The 529.45 km (south to north) Thiruvananthapuram – Kasaragod Semi High-Speed Rail (SilverLine) Project will connect Thiruvananthapuram to Kasaragod through 11 districts and 11 stations. After the project is finished, the trip from Kasaragod to Thiruvananthapuram will take less than 4 hours at a speed of 200 km/h. The current journey time on the Indian Railways network is 12 hours.
The project, whose completion date is 2025, is managed by the Kerala Rail Development Corporation Limited (KRDCL). The Kerala government and the Union Ministry of Railways collaborated on establishing the Kerala Railway Development Corporation Limited (KRDCL), also known as K-Rail, to implement significant railway initiatives.
SYSTRA MVA Consulting submitted and created the project’s feasibility report to K-Rail in May 2019 and its detailed project report, including alignment, in March 2020.
The DPR for the line was accepted by the K-Rail Board of Directors on April 16, 2020, with the inclusion of a new station at Kochi’s Cochin International Airport. The DPR was then submitted to the Kerala government for approval.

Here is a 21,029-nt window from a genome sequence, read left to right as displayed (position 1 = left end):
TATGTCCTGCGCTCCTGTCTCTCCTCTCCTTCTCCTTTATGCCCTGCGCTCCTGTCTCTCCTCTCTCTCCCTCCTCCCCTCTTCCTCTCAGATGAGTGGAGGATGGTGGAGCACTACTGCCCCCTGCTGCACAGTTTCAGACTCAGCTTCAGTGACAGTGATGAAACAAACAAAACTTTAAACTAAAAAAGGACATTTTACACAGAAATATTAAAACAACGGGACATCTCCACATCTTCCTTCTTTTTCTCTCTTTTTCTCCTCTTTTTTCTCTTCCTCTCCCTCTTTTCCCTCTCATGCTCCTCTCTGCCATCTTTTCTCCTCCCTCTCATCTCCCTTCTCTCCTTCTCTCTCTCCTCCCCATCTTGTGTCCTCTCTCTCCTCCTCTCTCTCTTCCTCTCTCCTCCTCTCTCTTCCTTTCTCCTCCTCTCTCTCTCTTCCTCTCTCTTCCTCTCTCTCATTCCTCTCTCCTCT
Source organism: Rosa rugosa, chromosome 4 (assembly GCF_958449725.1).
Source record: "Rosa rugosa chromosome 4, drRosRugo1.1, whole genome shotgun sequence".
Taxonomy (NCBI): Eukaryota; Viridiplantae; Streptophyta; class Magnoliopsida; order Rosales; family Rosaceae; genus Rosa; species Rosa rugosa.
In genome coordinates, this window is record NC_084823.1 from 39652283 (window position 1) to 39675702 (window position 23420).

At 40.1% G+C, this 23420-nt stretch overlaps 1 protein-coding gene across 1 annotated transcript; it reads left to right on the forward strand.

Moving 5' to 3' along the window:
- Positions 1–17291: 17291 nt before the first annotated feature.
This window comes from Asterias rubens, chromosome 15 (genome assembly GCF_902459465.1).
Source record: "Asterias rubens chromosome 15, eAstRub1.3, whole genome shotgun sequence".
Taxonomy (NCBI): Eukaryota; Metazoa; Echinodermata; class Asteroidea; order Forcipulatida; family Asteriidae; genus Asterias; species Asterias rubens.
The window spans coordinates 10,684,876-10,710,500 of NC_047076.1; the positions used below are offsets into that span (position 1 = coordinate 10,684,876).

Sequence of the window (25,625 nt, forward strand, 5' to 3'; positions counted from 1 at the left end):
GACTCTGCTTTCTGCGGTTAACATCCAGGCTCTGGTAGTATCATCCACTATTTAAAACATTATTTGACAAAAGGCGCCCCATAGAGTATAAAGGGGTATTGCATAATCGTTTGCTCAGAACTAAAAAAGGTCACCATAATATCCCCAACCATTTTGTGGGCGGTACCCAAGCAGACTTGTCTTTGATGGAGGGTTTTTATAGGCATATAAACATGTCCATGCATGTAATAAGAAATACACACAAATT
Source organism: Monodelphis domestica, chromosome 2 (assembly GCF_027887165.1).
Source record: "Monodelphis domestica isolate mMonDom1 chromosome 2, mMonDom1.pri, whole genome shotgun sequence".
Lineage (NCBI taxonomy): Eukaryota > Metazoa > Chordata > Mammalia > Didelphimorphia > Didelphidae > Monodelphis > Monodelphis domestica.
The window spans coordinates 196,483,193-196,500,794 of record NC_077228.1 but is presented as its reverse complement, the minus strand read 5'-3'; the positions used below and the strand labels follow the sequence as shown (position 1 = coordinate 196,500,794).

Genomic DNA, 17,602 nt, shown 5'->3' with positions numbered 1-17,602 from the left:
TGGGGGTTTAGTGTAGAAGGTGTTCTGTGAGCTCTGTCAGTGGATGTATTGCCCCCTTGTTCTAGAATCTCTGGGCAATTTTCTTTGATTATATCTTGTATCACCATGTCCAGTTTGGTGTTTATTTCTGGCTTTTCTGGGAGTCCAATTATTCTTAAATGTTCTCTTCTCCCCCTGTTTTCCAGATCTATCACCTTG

The DPR for the line was authorised by the Kerala state cabinet on June 10, 2020, with a slight alteration to the alignment. As a result, Mahe will no longer be traversed by the railway, contrary to the feasibility report’s original recommendation.
The line is anticipated to be extended to Mangaluru in Karnataka.
Motives of SilverLine
Urban policy scholars predict that Kerala’s old rail system won’t be able to keep up with demand. Due to the numerous turns and twists in the current route, most trains go at 45 km/h.
The government anticipates that the SilverLine project will speed up commuter travel, relieve considerable traffic from the existing portion, and reduce road accidents.
The government claims that the line will contribute to a decrease in greenhouse gas emissions, an increase in Ro-Ro services, the creation of jobs, the linking of airports and IT corridors, and a faster pace of development in the regions it passes through.
Deadline for Kerala Silver Line: 2027
The estimated finishing date: 2030
Cost of the Project: Rs. 63,941 crores
Indian Government: 10%
State Government of Kerala: 28%
Bilateral Loan: 53%
Length of the route: 530.6 km
Station Type: At-Grade (primarily), Elevated & Underground
Number of Stations: 11
Station Names: Thiruvananthapuram, Kollam, Chengannur, Kottayam, Ernakulam (elevated), Kochi Airport, Thrissur, Tirur, Kozhikode (underground), Kannur, Kasaragod (elevated).
- Top Speed is 200 kmph
- Average Speed is 130 kmph
- Track Gauge: Standard Gauge is 1435mm
- Rolling Stock is 9/12 coach trains
- Traction is 25 KV AC overhead catenary (OHE)
- Signalling is ETCS Level-2 of ERTMS
Features of SilverLine
According to K-Rail, the project will use Electric Multiple Unit (EMU) trains with nine cars that may be expanded to 12. Based on the daily average of 80,000 passengers, a 9-car set is estimated to carry 75 passengers per train.